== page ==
SINGAPORE - City Harvest Church (CHC) may have allegedly issued illegal loans worth millions in exchange for high interest rates - according to its former fund manager Chew Eng Han.
This was revealed yesterday, as a judge explained why he has allowed Chew to defend a $21 million civil suit brought against his investment firm by the church.
Chew is also embroiled in a separate criminal trial. He and five other church leaders, including its founder Kong Hee, were found guilty in September of misusing around $50 million of church funds. They are due to be sentenced today.
But 55-year-old Chew, who left CHC in June 2013 after 17 years, is also being sued by the church for $21 million, which was paid over four tranches, in unreturned investments. The money included $4.6 million in interest.
Last October, CHC obtained default judgment against Chew's firm AMAC Capital Partners and separately sought summary judgment against him. But in June, Chew was given the go-ahead to defend his case on condition the $21 million claim was paid to CHC first. He and AMAC appealed to the High Court.
Judicial Commissioner Chua Lee Ming in judgment grounds released yesterday found that Chew could enter his defence unconditionally on three of the tranches worth around $9.5 million. For the fourth tranche worth around $11.5 million, Chew was told to provide $1.5 million security upfront.
According to the court documents, Chew's firm was appointed the church's investment manager in 2007. Two years later, he was approached by one Oh Chee Eng, who hoped that the church could lend money to his firm Transcu Group.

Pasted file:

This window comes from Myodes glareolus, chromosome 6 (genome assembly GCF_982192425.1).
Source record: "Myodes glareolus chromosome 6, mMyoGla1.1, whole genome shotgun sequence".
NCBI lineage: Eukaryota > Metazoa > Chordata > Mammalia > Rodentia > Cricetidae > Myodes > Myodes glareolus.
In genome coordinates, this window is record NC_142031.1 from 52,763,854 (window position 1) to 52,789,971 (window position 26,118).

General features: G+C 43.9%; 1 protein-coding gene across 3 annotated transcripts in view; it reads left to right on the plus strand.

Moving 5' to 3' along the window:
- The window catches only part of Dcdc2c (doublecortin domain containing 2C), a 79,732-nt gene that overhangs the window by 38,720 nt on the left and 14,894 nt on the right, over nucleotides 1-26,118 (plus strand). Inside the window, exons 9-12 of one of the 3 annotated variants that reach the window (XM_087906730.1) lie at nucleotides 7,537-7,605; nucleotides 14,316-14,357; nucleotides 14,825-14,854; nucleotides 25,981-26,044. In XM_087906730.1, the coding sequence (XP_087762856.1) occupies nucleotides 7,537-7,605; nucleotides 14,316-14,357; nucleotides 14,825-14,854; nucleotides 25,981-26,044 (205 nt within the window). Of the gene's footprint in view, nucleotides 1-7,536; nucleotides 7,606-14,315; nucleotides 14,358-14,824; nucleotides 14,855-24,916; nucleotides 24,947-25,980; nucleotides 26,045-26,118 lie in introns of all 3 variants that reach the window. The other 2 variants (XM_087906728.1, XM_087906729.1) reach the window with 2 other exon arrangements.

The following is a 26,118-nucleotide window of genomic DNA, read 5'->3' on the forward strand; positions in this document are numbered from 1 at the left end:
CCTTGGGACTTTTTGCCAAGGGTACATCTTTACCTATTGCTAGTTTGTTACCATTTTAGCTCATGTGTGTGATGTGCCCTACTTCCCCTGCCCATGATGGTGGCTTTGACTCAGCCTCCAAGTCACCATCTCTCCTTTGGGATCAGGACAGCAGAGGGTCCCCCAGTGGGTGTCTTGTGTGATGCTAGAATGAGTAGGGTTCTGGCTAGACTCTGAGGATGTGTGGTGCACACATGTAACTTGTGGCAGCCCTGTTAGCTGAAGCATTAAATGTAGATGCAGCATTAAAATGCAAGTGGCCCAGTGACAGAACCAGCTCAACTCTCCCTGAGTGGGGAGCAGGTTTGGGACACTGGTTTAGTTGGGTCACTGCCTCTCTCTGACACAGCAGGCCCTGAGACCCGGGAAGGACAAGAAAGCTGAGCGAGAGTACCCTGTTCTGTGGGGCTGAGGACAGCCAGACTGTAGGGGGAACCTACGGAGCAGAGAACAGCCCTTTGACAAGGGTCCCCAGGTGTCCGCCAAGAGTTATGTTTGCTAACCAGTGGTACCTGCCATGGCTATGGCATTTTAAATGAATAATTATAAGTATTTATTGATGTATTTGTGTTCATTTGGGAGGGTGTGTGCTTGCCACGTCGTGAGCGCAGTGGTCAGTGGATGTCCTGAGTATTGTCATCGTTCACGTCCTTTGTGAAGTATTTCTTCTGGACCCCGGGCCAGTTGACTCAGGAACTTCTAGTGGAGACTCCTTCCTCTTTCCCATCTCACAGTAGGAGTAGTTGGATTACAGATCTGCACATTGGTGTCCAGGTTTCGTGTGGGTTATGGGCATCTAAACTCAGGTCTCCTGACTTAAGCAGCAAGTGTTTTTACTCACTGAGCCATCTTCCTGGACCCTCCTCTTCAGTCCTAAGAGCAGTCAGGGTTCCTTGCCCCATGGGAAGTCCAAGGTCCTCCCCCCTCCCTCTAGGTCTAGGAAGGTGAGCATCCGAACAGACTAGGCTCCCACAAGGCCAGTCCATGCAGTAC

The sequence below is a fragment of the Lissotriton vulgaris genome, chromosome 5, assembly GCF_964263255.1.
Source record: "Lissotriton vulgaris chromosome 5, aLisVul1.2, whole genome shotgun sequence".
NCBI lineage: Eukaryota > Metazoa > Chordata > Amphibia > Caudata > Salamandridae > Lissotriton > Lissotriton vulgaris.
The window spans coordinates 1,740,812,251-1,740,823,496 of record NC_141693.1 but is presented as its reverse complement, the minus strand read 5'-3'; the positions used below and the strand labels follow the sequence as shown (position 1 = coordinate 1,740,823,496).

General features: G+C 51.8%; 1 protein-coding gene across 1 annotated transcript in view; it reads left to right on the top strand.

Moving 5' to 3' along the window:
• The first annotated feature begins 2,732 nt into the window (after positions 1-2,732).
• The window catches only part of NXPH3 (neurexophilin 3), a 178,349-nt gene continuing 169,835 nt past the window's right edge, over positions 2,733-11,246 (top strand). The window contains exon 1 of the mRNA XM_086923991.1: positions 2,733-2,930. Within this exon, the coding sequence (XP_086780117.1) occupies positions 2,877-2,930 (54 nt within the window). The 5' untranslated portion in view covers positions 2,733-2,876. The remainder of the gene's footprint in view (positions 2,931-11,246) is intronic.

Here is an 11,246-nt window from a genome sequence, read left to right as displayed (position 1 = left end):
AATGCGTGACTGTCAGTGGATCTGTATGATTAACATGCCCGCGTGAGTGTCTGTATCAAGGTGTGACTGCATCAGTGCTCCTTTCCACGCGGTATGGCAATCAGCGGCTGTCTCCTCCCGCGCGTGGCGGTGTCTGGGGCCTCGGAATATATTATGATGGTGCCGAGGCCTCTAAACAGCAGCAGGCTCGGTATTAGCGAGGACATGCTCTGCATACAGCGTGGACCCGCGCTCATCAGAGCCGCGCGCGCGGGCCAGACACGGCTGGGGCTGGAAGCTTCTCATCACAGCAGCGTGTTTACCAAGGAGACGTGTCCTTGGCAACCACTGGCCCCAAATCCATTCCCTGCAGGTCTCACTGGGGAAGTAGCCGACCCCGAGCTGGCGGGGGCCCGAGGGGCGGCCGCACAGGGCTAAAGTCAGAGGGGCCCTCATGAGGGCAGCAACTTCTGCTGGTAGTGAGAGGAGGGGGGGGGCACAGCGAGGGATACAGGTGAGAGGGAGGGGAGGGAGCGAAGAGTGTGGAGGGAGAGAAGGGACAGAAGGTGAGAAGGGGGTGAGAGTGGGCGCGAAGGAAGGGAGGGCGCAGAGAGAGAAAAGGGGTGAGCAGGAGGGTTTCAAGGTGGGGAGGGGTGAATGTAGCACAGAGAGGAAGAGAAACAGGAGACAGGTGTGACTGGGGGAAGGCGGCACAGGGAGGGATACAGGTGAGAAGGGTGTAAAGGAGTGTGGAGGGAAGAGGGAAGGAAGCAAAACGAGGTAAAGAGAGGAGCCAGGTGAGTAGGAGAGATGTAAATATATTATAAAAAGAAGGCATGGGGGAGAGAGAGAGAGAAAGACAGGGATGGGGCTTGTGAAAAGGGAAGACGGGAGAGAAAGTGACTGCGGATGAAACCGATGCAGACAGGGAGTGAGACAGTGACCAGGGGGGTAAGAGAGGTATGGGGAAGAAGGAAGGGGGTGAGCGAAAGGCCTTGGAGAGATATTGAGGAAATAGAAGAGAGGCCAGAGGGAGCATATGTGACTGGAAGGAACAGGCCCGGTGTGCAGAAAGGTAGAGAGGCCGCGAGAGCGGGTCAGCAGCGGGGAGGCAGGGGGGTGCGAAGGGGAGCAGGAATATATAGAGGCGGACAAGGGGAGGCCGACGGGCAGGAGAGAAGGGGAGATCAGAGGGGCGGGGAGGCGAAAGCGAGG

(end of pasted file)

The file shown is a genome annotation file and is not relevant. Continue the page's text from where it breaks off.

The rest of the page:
Between March 2009 and the middle of 2010, the church provided 16 tranches of money, to be repaid within a short period. In most cases, the sum was at least $3 million. The interest rates were high.
For instance, in one tranche of $1.5 million, which was given for just a week, the interest rate worked out to 156 per cent a year. In another one-week tranche of $2.35 million, the interest was 52 per cent per annum. Most of the money was paid back by AMAC but for four tranches after Transcu defaulted.
Chew's lawyer A. Rajandran argued that CHC should not be allowed to claim the money since the church had in effect breached the Moneylenders Act by acting as an unlicensed moneylender.
The Judicial Commissioner agreed the loans could hardly have been made for CHC's business as a church and the purpose was "simply to earn a high rate of interest".
He held that for three of the tranches that were the subject of the suit, there was enough evidence to go to trial to decide if the church was breaking moneylending rules. Both Chew and AMAC are appealing against the Judicial Commissioner's ruling on the $1.5 million security to be provided.
This article was first published on Nov 20, 2015.
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